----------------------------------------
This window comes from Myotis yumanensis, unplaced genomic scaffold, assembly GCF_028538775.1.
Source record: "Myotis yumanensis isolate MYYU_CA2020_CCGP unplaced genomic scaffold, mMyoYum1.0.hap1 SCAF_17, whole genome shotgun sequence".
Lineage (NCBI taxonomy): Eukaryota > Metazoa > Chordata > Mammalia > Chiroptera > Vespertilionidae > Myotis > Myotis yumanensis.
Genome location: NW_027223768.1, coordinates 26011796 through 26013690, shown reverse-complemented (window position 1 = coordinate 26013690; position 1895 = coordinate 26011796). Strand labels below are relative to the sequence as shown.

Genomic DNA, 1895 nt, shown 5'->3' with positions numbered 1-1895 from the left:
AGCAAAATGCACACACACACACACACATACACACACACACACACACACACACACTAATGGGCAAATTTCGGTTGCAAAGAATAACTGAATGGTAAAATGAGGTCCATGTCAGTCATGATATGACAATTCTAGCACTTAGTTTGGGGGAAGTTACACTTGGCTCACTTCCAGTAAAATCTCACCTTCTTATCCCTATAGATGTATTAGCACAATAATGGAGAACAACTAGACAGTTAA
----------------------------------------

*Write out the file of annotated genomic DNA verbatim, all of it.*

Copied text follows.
This window comes from Myotis yumanensis, unplaced genomic scaffold, assembly GCF_028538775.1.
Source record: "Myotis yumanensis isolate MYYU_CA2020_CCGP unplaced genomic scaffold, mMyoYum1.0.hap1 SCAF_17, whole genome shotgun sequence".
Lineage (NCBI taxonomy): Eukaryota > Metazoa > Chordata > Mammalia > Chiroptera > Vespertilionidae > Myotis > Myotis yumanensis.
Genome location: NW_027223768.1, coordinates 26011796 through 26013690, shown reverse-complemented (window position 1 = coordinate 26013690; position 1895 = coordinate 26011796). Strand labels below are relative to the sequence as shown.

Genomic DNA, 1895 nt, shown 5'->3' with positions numbered 1-1895 from the left:
AGCAAAATGCACACACACACACACACATACACACACACACACACACACACACACTAATGGGCAAATTTCGGTTGCAAAGAATAACTGAATGGTAAAATGAGGTCCATGTCAGTCATGATATGACAATTCTAGCACTTAGTTTGGGGGAAGTTACACTTGGCTCACTTCCAGTAAAATCTCACCTTCTTATCCCTATAGATGTATTAGCACAATAATGGAGAACAACTAGACAGTTAA